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OTD 2014 years ago, Varus royally trusted the WRONG German at The Battle of the Teutoburg Forest


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"The Battle of the Teutoburg Forest, described as the Varian Disaster (Latin: Clades Variana) by Roman historians, was a major battle between Germanic tribes and the Roman Empire that took place at modern Kalkriese from September 8–11, 9 AD, when an alliance of Germanic peoples ambushed Roman legions and their auxiliaries, led by Publius Quinctilius Varus. The alliance was led by Arminius, a Germanic officer of Varus's auxilia. Arminius had acquired Roman citizenship and had received a Roman military education, which enabled him to deceive the Roman commander methodically and anticipate the Roman army's tactical responses. Teutoburg Forest is commonly seen as one of the most important defeats in Roman history, bringing the triumphant period of expansion under Augustus to an abrupt end. The outcome of this battle dissuaded the Romans from their ambition of conquering Germania, and is thus considered one of the most important events in European history. The provinces of Germania Superior and Germania Inferior, sometimes collectively referred to as Roman Germania, were subsequently established in northeast Roman Gaul, while territories beyond the Rhine remained independent of Roman control. Retaliatory campaigns were commanded by Tiberius and Germanicus and would enjoy success, but the Rhine would eventually become the border between the Roman Empire and the rest of Germania. The Roman Empire would launch no other major incursion into Germania until Marcus Aurelius (r. 161–180) during the Marcomannic Wars. Some of the descendants of the vassal kingdoms, like the Suebi (by suzerainty), that Augustus tried to create in Germania to expand the romanitas and the Empire would be the ones that invaded the Empire in the fourth and fifth centuries."


Cenotaph of Marcus Caelius, 1st centurion of XVIII, who "fell in the war of Varus" ('bello Variano').

Reconstructed inscription: "To Marcus Caelius, son of Titus, of the Lemonian tribe, from Bologna, first centurion of the eighteenth legion. 53+1⁄2 years old. He fell in the Varian War. His freedman's bones may be interred here. Publius Caelius, son of Titus, of the Lemonian tribe, his brother, erected (this monument)."

Here's a coin struck under Varus:

share7583978005720906388.png.7b6aa4782ab3443ce300d7855eb194fb.pngSELEUCIS and PIERIA, Antioch. Pseudo-autonomous issue. temp. Augustus, 27 BC-AD 14. Æ 20 mm 7.8 gr Trichalkon. Struck under P. Quinctillius Varus, Governor of Syria. Dated year 28 of the Actian Era (5/4 BC). O: Laureate head of Zeus right R: Tyche seated right on rocky outcropping, holding palm branch; at feet, river-god Orontes swimming right; ZK (date) in right field. Ex-@Herodotus CT pal

And other provincial coins of Augustus:


Augustus (27 BC - 14 AD). AR Denarius. Uncertain Spanish mint (Colonia Patricia?), c. 19 BC. Obv. Oak-wreathed head right. Rev. Shield. RIC I (2nd ed.) 36a. AR. 2.80 g. 20.00 mm. RRR. Broken and repaired, otherwise. VF. Purchased from Artemide Kunstauktionen Feb 2022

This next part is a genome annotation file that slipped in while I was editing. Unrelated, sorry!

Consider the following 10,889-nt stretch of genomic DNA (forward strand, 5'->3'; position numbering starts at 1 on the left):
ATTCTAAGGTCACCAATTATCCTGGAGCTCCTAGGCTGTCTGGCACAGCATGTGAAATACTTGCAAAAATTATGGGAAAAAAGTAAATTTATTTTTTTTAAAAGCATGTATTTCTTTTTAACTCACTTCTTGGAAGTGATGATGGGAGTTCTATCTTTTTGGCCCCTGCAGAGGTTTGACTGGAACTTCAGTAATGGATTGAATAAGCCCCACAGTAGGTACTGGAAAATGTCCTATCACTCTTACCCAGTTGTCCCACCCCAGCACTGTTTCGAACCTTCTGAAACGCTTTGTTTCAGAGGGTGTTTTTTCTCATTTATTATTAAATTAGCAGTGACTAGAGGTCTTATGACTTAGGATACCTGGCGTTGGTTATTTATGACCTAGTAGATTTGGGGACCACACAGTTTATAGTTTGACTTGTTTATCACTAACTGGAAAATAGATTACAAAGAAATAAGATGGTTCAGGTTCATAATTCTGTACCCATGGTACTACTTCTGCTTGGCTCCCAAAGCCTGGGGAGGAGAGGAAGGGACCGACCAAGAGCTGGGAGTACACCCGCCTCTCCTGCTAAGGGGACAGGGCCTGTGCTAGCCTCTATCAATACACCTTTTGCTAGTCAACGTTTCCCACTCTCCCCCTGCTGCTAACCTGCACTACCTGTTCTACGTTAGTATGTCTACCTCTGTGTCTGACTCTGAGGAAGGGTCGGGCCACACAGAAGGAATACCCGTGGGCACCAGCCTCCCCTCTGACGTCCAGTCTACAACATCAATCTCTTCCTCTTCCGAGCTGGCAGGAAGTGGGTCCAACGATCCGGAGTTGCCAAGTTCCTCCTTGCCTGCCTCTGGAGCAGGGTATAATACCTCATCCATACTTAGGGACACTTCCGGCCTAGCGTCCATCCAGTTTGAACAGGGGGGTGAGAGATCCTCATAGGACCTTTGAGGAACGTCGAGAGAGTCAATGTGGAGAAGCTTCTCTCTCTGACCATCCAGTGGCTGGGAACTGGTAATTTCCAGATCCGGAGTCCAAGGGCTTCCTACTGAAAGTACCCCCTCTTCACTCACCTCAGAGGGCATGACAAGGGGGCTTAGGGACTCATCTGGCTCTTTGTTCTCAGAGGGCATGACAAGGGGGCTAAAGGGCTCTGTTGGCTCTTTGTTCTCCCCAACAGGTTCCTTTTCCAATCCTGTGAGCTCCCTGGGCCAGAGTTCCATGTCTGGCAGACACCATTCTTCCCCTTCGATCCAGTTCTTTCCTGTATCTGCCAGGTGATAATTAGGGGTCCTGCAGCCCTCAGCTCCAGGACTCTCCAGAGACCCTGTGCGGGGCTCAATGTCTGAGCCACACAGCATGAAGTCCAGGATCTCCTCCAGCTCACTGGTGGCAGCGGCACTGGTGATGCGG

share237564393831303174.png.b3a15c2e4cca97b515dc33706071d8c7.pngAugustus SYRIA, Seleucis and Pieria. Antioch. 27 BC-AD 14. Æ As 24mm,. Struck circa 27-25 BC. Bare head right / AVGVSTVS within laurel wreath. McAlee 190; RPC I 4100. Good VF Former: fortunancient 


Augustus Ae Diobol, 24 MM 8.65 GR AE Diobol Year 41 = 11/12 AD, Egypt, City of Alexandria. Head R. Rs. LMA in the oak wreath. L. 

Thanks for taking a look and please share your coins of Varus, Augustus or those barbarians!

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One of the guys who did attack Germania above the Rhine and marched almost to the North Sea was Maximinus Thrax. The Historia Augusta mentions that he marched 300-400 Roman miles in order to punish the Germans and bring Roman arms to the far North in the region of Saxony. Subsequent historians had always considered this an exaggeration, especially due to the inaccurate nature (generally) of the source material; that is until the Harzhorn battlefield was discovered on a hill in 2008.

Ballista bolts in great quantities, other weapons, and coins from emperors Commodus to Severus Alexander were found at the site, meaning that the battle could not have been before the 230's, a time when Maximinus was a legionary commander, or when he was actually emperor. He preferred to campaign rather than dealing with civilians in Rome and in fact never visited the City. 

Battle at the Harzhorn | Military Wiki | Fandom



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Great post @Ryro — I’ve always had a fascination with this battle. I visited the area back during the last century when I was an art student. Of course back in the 80s, the location was rather uncertain. Imagine the fear and despair of the Roman citizens when they received the news.






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